Ahead of reforms that seek to address failures in the retail advice market, the Australian Securities and Investments Commission (ASIC) is adopting new guidance for ongoing fee arrangements.
On July 1, advisors in Australia will face two new requirements that were introduced in response to a Royal Commission’s findings that investors suffered harm — such as getting poor advice and being charged for advice they never received — under the existing regime.
Starting next month, advisors will be required to obtain written consent from clients under ongoing fee arrangements, and they must renew these arrangements annually.
On Tuesday, the ASIC published new guidance that aims to provide advisors and their firms with greater clarity about their obligations when providing advice to retail clients under ongoing fee-based arrangements. The regulator said that the industry sought shorter, simpler and more user-friendly regulatory guidance in this area.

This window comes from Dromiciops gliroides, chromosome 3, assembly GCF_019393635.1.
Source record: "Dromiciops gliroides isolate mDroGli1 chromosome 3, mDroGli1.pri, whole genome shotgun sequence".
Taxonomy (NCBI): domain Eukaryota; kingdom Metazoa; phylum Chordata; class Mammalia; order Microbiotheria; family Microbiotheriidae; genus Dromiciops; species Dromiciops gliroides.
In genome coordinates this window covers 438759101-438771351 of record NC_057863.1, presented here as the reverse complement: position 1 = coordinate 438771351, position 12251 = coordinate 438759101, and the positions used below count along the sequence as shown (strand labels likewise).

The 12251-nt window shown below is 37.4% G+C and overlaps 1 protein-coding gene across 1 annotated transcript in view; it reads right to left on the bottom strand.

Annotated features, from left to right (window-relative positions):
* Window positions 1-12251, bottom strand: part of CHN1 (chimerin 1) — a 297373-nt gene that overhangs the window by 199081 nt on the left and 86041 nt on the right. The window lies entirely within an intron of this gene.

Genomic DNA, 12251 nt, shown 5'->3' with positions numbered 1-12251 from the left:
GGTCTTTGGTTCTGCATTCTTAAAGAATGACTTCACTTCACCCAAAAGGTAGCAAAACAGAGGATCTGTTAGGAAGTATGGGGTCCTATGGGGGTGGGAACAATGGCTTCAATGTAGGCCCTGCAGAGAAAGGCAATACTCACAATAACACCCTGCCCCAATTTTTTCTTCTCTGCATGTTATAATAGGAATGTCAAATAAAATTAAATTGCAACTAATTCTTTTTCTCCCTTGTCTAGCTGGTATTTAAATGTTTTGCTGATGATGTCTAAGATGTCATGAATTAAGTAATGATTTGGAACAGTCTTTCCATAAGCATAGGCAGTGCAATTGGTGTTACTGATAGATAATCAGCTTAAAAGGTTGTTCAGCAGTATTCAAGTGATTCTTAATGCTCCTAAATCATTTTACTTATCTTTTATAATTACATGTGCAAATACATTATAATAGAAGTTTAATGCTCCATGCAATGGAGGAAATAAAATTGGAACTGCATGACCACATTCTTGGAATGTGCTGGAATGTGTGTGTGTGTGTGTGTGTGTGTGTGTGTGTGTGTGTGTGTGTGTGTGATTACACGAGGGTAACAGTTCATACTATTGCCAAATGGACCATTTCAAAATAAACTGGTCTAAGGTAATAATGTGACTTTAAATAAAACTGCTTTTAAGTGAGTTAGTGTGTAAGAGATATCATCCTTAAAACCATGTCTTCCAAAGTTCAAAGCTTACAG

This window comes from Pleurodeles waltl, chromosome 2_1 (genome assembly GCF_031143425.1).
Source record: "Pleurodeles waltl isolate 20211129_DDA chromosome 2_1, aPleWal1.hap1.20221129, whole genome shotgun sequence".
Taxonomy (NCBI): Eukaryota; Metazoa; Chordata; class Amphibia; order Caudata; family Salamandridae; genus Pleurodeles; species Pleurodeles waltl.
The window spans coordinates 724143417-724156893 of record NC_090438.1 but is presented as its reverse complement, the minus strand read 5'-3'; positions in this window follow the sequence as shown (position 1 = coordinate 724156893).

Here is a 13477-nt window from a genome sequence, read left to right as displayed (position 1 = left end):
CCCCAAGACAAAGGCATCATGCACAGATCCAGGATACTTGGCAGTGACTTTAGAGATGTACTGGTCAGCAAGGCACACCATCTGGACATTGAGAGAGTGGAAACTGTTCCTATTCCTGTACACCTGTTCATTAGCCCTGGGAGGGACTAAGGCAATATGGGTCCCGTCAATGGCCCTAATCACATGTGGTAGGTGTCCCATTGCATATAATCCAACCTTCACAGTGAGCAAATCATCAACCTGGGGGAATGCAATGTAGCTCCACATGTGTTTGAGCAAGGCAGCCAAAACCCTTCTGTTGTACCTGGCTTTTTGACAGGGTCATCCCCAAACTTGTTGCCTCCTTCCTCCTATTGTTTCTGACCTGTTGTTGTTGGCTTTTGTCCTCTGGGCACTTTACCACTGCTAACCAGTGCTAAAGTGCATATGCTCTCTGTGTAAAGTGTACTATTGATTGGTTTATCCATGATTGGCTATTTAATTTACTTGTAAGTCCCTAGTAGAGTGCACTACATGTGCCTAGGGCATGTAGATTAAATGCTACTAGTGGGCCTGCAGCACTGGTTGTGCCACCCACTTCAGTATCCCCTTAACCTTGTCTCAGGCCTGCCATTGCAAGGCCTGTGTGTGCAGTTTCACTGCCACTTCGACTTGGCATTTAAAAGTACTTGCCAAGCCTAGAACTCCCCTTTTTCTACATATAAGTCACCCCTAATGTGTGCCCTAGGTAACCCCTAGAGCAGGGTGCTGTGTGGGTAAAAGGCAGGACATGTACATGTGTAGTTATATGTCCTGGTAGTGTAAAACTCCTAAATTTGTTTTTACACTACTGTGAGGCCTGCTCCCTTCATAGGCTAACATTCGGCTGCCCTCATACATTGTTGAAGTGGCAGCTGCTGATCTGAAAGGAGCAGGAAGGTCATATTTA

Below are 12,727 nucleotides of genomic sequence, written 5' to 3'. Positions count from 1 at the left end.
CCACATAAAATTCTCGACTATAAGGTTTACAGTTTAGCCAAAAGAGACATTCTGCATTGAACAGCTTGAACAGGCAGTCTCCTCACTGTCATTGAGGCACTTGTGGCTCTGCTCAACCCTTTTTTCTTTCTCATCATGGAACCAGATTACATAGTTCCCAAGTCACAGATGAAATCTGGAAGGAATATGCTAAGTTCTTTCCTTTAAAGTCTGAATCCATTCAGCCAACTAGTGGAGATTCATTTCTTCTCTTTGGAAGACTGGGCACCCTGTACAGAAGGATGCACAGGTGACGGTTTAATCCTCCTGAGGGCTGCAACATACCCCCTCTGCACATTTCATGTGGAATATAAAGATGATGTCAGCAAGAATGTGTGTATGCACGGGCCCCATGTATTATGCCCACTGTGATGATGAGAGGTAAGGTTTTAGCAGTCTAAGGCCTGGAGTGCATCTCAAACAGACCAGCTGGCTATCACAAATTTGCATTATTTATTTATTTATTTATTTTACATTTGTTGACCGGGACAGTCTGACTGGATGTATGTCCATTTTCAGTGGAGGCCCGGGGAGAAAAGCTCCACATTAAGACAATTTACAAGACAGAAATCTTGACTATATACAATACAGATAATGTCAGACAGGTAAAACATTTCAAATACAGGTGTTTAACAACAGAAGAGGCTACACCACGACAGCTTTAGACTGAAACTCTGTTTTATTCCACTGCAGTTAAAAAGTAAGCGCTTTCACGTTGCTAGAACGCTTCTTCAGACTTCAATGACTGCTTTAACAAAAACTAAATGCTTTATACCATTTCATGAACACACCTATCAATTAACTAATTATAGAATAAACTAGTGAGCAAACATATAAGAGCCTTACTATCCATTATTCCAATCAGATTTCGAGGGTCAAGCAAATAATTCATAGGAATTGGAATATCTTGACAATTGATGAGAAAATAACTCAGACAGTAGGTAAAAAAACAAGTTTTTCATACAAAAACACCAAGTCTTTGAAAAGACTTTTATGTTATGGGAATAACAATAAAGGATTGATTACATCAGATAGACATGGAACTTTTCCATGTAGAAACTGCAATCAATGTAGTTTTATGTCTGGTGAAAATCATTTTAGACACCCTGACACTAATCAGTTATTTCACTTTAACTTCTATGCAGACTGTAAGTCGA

The guidance sets out the regulator’s expectations under the new rules, including when consent is required, how it can be obtained and record-keeping obligations for consent forms.
While the guidance doesn’t prescribe the content of required fee disclosures, it indicates that disclosures “should be consumer-friendly, concise and easy to read.”
ASIC has also published rule changes that reflect new obligations that were adopted in response to the Royal Commission’s findings, including a requirement to disclose a lack of independence.